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Setting the Record Straight on Burlington’s Reserve Funds

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I submitted the following opinion to the Hamilton Spectator in response to the March 3, 2021 column by Joan Little, titled Burlington council grapples with tax hike.

Click here to read my submission to the Spec or scroll down.

We appreciate the interest shown in Burlington’s budget by columnist Joan Little, and welcome this opportunity to set the record straight on several matters.

Ms. Little states there was a $3,883,800 “reserve drawdown” in 2019.  I believe it is important to provide some much-needed context for the public.

The City of Burlington has dozens of reserve funds that are set up to be used for specific purposes, and are intended for one-time investments.

In 2019, various reserve funds were used exactly that way: to fund these one-time investments that should not be included as an ongoing expense in a budget to be borne by the taxpayers. Examples of investments funded that year were funding for an urban forest master plan, a fire home safety program, a plumbing permit grant program for basement flood protection and a project team to implement a new Enterprise Resource Planning software.

These initiatives totaled $1,838,000.

Burlington had a surplus of revenue over expenses the previous year of $1,687,510 that we were able to use for most of these investments. That surplus was invested in the Tax Rate Stabilization Reserve Fund, with the balance drawn from that account for an overall net reduction to that reserve of $150,490.

Similarly, other specific reserve funds were used to fund related one-time initiatives those funds were set up for.

The Policy reserve fund was used for investments required to re-examine and complete the Official Plan and the Integrated Mobility Plan. The Forestry reserve fund was used for additional tree planting and spraying for gypsy moth. These other reserve-specific initiatives totaled $1,970,800.

Furthermore, $500,000 from the Tax Rate Stabilization Reserve Fund was used to fund the remaining commitments from the City for the Randle Reef Cleanup, thereby allowing for the removal of $230,000 from the budget on a permanent basis and closing out this funding commitment.

The only “drawdown” on reserve funds to lower the tax impact was $75,000 from the Tax Rate Stabilization Fund. This budgeted draw was reversed as part of the 2020 budget.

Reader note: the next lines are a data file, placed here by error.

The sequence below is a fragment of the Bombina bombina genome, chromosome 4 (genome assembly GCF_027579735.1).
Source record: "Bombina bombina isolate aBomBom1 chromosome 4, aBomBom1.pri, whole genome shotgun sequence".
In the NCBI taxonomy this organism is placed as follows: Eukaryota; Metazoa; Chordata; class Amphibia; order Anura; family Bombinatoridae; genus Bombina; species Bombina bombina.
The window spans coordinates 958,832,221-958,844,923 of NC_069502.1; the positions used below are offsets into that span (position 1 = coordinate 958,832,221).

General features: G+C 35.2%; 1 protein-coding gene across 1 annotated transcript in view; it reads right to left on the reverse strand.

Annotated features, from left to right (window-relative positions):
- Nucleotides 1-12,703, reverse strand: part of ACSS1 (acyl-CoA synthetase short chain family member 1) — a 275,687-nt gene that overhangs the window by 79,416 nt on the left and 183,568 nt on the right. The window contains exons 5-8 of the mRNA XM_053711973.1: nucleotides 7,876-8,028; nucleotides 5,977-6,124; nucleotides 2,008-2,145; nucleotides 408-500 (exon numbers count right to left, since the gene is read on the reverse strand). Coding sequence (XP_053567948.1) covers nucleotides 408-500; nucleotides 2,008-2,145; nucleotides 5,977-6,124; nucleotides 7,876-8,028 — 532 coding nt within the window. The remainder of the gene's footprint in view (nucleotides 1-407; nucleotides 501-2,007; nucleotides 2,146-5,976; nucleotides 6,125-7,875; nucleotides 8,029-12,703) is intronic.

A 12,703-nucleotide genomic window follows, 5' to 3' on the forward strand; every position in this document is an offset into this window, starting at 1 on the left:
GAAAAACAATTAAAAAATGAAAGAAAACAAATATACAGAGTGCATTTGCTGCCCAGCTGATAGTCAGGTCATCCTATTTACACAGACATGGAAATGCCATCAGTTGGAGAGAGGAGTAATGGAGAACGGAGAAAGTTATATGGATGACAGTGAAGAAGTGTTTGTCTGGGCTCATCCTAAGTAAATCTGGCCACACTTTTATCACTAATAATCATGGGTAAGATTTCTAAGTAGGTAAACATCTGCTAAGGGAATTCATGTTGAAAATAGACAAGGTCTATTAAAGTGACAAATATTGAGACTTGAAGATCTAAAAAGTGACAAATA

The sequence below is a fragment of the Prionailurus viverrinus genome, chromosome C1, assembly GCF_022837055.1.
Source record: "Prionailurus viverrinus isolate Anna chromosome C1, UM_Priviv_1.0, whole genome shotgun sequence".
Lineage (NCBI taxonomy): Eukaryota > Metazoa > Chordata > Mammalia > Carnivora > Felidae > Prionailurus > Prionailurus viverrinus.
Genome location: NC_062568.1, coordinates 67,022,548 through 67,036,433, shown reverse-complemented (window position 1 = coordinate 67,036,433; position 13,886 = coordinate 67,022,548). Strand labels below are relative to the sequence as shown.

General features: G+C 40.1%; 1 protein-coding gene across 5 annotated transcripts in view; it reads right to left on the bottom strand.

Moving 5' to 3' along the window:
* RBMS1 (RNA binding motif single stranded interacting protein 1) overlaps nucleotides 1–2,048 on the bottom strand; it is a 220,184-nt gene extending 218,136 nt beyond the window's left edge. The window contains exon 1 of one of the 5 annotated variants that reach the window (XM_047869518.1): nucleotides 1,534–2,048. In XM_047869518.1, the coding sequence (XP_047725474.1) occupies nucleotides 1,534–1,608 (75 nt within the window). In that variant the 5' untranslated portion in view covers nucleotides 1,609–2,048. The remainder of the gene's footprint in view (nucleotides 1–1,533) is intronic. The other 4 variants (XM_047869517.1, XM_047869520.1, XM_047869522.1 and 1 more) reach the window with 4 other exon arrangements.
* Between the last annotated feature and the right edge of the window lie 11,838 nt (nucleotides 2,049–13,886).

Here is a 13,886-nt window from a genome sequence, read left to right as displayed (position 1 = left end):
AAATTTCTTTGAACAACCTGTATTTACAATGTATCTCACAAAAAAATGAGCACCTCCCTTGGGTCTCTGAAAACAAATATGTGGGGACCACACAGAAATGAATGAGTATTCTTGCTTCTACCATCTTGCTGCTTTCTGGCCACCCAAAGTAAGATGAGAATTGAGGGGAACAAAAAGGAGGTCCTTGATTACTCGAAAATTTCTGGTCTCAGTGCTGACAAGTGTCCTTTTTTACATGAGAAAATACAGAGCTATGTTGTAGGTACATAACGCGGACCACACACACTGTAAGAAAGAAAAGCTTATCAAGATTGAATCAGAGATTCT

Ms. Little also mentions that $680,000 of the drawdown was allotted to advance the Elgin Street Promenade.

This is incorrect — in fact, the reverse happened. The Elgin Street Promenade was one of two capital projects that were removed from the budget entirely, resulting in a budget reduction of $929,000. The Promenade project was removed in order to seek upper level government funding that we got later that same year with one-time top-up funding provided under the Federal Gas Tax program. (See that announcement here: https://www.burlington.ca/en/Modules/News/index.aspx?page=2&newsId=99bea1e9-30ae-43b6-95db-876726bb2822).

An update to our Asset Management Plan and associated financing plan will be presented to Council later this year that will give us a better understanding of our long-term infrastructure funding needs and the impact (if any) of this budget reduction.

In addition, during this term of Council, we have increased our annual provisions to reserves from $35 million in 2019 to $40 million in 2021. These amounts are included in our annual budget.

Our overall uncommitted reserve balances have gone from $112.6 million in 2016 to $129.8 million at the end of 2020. We are approaching our target of 10-15% of own source revenue in uncommitted reserve balances, and currently sit at 9.4%, up from 6.3% in 2016. The overall reserve balance (committed and uncommitted funds) is 13.2%.

This year, we also approved an interest allocation policy where we realize capital gains above budget that provides funding to three reserve funds. For 2020, this resulted in $2.5 million in new funding allocated to: a new green initiatives reserve fund ($250,000), top up to the Tax Rate Stabilization Reserve Fund ($1.1 million) and top up to the Infrastructure Renewal Reserve Fund ($1.1 million) — (Read the March 3, 2021 Staff Report F-03-21 here: https://burlingtonpublishing.escribemeetings.com/filestream.ashx?DocumentId=46639).

Far from the incorrect narrative that seems to persist of “raiding reserves” to keep taxes down, this Council has increased reserve balances every year throughout our term, and will continue to do so. Where we have used reserves, it’s for the purposes those reserves were established, and for one-time investments that don’t belong on the ongoing tax base.

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Marianne Meed Ward

Marianne Meed Ward

I was inspired to seek public office because I believe, like so many of you, “I can do something about that” on the issues we face. As councilor, my role is to take a stand on what’s best for residents and go to bat for it. Pushback is inevitable from those who don’t have the community’s interests at heart. I will stand with you and for you, to achieve the best interests of our city, without caving to unacceptable compromise in the name of consensus.

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